Beer: currently legal!
And I thought PETA had the market cornered on own goals. I mean seriously what a bunch of idiots.
I'm a firm believe that the so-called "War on Drugs" is nothing but a massive waste of money and the problem would be better tackled by legalising the less harmful drugs (pot for example) and taxing the ever loving hell out of it, while putting money into treatment programs and focusing on the more destructive drugs and those that sell them(heroin, meth, etc).
From a practical perspective it makes sense, you free up resources to handle the really dangerous stuff at the same time as you introduce a new revenue stream (something more than a few countries desperately need) to pay for treatment programs.
But threatening police isn't a way to do it, it anti-productive and makes the job of the sane people working slowly, within the system, to legalise some drugs all the harder.
Disclaimer: I haven't smoked pot or taken any illegal substances in the last fifteen years.
This post has been deleted by a moderator
It's a shame about the silk road, but now that the FBI have made it clear just how amazingly profitable it was there will be many more popping up soon.
Everyone should have the right to get high now and again - what harm does it cause (other than the harm caused by it being illegal)?
Given that TOR is a US government project I can't help but think the FBI cracked the Silk Road ages ago and have left it running as a honey trap and only busted it because the NSA needed something to (in the eyes of US media) justify their blanket surveillance of the US population.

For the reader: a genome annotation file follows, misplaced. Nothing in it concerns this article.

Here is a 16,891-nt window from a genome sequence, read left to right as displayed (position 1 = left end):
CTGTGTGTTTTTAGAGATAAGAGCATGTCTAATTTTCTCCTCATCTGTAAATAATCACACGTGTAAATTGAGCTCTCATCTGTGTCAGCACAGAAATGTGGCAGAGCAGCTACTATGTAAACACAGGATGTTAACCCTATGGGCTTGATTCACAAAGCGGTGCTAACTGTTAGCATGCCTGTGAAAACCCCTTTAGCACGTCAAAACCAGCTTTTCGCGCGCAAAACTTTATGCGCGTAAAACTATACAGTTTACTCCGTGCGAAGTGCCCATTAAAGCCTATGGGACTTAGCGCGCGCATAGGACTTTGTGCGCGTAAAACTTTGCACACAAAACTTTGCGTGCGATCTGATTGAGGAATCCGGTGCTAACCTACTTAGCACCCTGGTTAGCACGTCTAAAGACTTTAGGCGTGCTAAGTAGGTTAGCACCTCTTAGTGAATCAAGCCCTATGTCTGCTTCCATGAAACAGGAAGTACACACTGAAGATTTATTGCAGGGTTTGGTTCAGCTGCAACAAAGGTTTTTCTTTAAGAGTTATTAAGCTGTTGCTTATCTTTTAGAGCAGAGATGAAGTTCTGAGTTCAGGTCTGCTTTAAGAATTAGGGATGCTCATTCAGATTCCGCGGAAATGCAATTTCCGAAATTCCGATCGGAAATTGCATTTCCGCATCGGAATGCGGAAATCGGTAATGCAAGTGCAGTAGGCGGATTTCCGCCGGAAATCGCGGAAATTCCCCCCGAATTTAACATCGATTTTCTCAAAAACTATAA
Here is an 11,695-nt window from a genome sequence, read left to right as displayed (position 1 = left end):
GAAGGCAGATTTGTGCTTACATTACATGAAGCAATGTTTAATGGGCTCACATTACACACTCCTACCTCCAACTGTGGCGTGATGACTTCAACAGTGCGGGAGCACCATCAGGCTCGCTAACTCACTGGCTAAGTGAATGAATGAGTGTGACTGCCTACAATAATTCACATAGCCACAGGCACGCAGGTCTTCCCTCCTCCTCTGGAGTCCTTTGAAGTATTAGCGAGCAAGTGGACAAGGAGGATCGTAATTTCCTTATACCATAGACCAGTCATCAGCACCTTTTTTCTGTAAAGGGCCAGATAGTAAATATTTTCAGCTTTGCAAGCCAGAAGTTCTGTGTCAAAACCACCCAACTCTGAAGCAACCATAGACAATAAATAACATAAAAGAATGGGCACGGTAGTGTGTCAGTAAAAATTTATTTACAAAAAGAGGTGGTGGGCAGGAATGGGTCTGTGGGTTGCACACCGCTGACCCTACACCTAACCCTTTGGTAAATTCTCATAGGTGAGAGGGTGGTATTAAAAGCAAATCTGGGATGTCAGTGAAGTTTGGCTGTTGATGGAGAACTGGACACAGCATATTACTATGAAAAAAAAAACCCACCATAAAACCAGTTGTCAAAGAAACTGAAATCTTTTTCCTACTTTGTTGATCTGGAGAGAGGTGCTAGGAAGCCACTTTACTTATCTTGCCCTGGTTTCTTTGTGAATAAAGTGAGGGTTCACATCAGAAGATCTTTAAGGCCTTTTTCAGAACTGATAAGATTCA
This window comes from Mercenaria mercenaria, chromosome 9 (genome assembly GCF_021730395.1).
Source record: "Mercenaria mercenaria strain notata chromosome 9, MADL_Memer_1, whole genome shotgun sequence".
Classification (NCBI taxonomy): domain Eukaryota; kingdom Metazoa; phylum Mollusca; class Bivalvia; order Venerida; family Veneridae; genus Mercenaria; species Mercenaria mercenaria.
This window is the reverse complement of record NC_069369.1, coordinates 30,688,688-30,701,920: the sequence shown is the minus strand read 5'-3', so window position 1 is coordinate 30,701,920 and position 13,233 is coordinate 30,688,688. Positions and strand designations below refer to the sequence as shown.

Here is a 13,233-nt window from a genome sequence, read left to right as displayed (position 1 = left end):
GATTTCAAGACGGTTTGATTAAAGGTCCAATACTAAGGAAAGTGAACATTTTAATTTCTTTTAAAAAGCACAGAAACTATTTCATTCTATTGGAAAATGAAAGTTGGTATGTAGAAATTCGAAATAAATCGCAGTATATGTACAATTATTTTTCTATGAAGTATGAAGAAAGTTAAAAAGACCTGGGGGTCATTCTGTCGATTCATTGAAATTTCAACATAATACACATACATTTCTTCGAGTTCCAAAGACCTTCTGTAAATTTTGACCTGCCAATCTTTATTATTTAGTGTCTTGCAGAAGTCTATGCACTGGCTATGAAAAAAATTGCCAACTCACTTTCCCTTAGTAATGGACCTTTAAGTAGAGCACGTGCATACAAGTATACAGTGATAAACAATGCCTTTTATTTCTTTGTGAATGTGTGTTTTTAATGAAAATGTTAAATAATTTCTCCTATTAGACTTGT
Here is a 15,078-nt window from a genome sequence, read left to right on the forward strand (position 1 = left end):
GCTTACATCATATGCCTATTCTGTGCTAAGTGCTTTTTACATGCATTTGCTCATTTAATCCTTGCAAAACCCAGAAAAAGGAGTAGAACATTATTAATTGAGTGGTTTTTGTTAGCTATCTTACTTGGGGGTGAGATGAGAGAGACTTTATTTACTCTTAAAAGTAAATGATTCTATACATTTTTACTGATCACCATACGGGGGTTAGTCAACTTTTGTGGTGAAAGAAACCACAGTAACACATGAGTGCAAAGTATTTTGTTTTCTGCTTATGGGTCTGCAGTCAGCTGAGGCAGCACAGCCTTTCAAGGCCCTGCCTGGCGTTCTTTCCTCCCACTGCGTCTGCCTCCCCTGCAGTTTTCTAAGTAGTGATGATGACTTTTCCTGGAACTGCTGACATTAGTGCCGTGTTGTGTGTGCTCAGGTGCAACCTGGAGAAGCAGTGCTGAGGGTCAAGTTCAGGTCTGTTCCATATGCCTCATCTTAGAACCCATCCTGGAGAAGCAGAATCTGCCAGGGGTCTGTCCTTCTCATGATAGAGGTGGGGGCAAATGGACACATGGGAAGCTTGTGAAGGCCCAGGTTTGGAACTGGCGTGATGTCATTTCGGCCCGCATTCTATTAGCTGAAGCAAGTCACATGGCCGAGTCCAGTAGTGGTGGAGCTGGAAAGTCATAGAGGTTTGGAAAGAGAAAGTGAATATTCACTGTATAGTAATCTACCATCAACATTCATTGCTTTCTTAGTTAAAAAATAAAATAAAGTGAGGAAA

To many people have been influenced by all the "mob" films of late.
Instead of earning a living, they all want to lower themselves and become a gang member in the myth that they would gain respect. Gangstas/crims are just that, criminals and can be given no respect, unless they hold a weapon/use violence.
Shame they couldn't look after their families by normal means. Qudos to the normal working man. They deserve and earn their respect.
I love the fact that our politicians, mums net, and their ilk always know better, when not one have nay knowledge or expereince to draw on.
They will continue to FAIL, like the last 40 years (that I know of), a continuous FAILURE.
Young uns are dead because of THEIR FAILURE.
Yet they continue to FAIL. They will ALWAYS FAIL. They refuse to accept ANY other form of action than the FAILURE of the past 40 years.
Slow down , imagine a world without drugs for a minute.How many people had crazy ideas tripping on drugs that became projects that became successes .. Just the munber of coders on drugs and coding super inventively justify keeping a silk road. Drugs , like mushroom , are known to open up imagination and medically proven to have good effects on the brain. it's not all bad .The method of distribution might be questionable but we need a secure source of good quality drugs and minimise crime related to the traffic. I say simply : legalise all drugs and use the money to fund the best social services , roads , parks and infrastructures with the profits and at the same time cut crime by at least half.
Biting the hand that feeds IT © 1998–2022